HOULTON, Maine — With little discussion, the Houlton Town Council voted unanimously to encourage residents to vote against the school consolidation plan.
The vote took place during a meeting Monday evening.
Councilors have been discussing the school consolidation plans for some time, and two councilors represented the town on the Regional School Unit planning committee.
On Election Day, voters in Houlton and the other towns will decide whether to move forward with the proposed regional school consolidation plan.
The proposal calls for SAD 29 in Houlton, SAD 70 in Hodgdon, SAD 14 in Danforth, Community School District 9 in Dyer Brook and the municipal units of Hersey, Moro Plantation, Orient and Bancroft to consolidate to form the Tri-County Regional School Unit.
Voters will be asked to approve or reject the plan. If the referendum passes, the new RSU will consist of students from parts of Aroostook, Penobscot and Washington counties.
The reorganization plan and the referendum are in response to the law passed in June 2007 requiring that the state’s 290 school districts be reorganized into approximately 80 regional school units governed by regional school boards. Seventeen reorganization plans around the state will go before voters on Election Day, and some others will vote after that, before the final deadline of Jan. 30, 2009.
In their resolution, Houlton’s councilors said the plan submitted to the state would result in a shifting of expense from towns that pay a significant local share of school costs to those that do not pay much local share, such as Houlton. They also stated that the seven-year financial cost projections for Houlton were potentially understated and failed to address increases in Houlton’s assessed values and inflation in the consolidated school budget.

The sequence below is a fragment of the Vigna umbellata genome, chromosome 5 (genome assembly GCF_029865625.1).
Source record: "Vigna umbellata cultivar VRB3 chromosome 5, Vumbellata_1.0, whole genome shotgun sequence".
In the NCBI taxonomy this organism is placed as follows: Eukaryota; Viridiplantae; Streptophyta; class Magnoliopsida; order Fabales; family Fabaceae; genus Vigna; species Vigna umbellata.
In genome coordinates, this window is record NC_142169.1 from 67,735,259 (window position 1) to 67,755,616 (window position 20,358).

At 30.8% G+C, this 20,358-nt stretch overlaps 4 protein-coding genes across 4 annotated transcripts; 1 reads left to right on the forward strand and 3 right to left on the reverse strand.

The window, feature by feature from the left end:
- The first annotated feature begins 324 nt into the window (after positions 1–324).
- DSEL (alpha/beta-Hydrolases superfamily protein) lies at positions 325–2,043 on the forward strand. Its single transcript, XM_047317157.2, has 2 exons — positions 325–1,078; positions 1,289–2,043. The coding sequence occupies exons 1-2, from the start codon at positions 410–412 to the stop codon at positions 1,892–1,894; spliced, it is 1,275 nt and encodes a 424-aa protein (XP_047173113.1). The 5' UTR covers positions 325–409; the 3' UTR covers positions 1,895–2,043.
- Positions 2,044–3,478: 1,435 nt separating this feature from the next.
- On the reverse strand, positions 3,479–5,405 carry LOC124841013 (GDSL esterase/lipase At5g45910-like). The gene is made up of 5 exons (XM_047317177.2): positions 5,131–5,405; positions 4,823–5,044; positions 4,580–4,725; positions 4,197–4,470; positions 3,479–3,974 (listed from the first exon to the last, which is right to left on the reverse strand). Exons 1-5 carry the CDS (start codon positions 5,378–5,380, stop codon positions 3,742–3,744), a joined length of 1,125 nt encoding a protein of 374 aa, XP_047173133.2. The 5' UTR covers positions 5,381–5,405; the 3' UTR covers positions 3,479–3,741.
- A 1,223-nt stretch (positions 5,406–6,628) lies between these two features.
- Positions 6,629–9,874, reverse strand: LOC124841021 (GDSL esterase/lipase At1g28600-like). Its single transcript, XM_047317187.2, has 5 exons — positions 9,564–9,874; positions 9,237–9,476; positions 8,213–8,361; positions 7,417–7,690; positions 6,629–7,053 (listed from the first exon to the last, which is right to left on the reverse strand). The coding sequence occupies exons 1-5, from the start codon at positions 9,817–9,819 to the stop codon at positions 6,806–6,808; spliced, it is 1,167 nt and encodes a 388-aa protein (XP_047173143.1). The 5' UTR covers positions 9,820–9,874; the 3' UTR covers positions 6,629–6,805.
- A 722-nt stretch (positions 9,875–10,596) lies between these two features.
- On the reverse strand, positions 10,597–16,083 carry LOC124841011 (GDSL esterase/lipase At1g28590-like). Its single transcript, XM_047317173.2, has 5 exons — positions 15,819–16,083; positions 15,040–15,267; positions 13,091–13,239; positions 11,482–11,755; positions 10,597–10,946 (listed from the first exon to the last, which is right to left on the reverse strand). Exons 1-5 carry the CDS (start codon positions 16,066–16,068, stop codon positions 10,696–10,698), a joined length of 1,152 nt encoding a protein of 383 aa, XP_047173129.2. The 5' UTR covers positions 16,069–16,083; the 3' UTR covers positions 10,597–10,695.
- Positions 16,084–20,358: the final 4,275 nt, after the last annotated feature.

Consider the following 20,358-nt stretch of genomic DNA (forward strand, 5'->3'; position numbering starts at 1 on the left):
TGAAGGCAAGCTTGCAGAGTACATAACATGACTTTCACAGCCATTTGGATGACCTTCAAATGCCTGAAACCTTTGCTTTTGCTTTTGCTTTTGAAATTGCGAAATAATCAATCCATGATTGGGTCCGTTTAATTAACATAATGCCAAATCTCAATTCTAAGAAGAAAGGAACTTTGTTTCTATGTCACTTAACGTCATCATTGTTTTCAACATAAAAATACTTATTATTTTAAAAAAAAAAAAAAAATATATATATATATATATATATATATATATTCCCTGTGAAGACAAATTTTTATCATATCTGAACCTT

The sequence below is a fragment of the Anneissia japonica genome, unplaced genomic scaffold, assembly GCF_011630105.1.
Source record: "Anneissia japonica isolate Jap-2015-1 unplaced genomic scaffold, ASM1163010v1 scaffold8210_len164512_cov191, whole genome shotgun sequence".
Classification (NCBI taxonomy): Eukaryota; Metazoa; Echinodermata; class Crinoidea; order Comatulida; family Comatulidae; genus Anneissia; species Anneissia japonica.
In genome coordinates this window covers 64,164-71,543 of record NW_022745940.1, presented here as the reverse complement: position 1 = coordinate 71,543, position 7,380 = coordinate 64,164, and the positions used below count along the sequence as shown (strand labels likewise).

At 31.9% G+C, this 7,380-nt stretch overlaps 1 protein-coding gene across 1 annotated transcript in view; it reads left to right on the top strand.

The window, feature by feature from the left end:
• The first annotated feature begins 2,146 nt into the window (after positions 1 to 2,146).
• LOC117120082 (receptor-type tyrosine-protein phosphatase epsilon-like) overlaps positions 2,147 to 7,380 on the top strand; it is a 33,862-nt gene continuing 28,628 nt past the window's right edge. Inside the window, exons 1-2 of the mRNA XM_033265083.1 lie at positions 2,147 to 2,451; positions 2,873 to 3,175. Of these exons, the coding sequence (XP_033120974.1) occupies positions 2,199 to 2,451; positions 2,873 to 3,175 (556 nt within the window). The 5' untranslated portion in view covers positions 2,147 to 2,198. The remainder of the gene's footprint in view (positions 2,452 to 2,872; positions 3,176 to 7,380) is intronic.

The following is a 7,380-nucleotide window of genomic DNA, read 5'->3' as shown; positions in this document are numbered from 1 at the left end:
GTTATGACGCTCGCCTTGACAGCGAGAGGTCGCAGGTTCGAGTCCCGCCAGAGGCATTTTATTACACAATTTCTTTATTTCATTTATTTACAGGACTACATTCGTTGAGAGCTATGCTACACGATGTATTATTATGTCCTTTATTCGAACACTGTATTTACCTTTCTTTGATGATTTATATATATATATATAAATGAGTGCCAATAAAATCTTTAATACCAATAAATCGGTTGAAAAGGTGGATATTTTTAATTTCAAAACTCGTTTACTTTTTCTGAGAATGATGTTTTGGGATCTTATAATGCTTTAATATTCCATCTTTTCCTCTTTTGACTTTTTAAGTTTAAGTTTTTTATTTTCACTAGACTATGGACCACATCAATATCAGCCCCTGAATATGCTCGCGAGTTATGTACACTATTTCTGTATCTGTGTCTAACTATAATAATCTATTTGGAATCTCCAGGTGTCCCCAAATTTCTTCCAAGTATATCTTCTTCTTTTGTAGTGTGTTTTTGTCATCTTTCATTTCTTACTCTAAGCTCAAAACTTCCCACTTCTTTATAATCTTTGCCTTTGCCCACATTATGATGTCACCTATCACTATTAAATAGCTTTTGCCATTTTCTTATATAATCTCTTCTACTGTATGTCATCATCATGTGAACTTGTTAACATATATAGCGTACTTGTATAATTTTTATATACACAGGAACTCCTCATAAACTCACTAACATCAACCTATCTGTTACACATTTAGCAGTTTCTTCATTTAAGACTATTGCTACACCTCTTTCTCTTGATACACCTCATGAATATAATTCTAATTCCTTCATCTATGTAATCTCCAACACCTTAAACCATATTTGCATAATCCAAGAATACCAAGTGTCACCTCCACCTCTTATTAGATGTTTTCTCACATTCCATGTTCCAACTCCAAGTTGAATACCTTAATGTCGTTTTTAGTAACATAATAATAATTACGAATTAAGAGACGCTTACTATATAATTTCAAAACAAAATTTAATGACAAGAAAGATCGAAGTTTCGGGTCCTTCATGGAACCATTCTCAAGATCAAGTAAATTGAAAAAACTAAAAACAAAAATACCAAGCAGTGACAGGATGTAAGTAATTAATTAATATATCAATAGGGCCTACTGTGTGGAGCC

They also proclaimed that the combined consolidated school district budget would require a total local share of school costs in excess of $4 million by the seventh year, and that future state funding for schools was uncertain and subject to change by the Legislature.
Overall, councilors said, the plan was not in the best interest of Houlton taxpayers.
During the meeting, Brian McGuire, the chairman of the SAD 29 board, said he had attended a meeting in Augusta at which 93 other school districts across the state were represented. He said a vote was taken to show how the districts felt about the school consolidation law.
The vote was 81-12 against the legislation, he added.
“I was shocked that so many districts were against it. The other towns there were concerned about rural areas and the impact that the law will have on them,” said McGuire.
Councilor Sue Tortello said she would put her full support behind the resolution.
“I think this is exactly what we should be doing to advocate for the taxpayers,” she said during the meeting.
Councilors voted 5-0 in support of the resolution with only Councilor Nancy Ketch absent from the meeting.
David Connerty-Marin, communications director for the state Department of Education, said he felt the residents of Houlton or the students in SAD 29 would not be well-served by a vote against the plan.
“These are tough economic times, not just here, but across the nation,” he said Tuesday afternoon. “We have extremely limited resources in the coming years, and we are trying to reduce costs outside the classroom without impacting education. We believe combining administrations is the best way to do that and to save small schools.”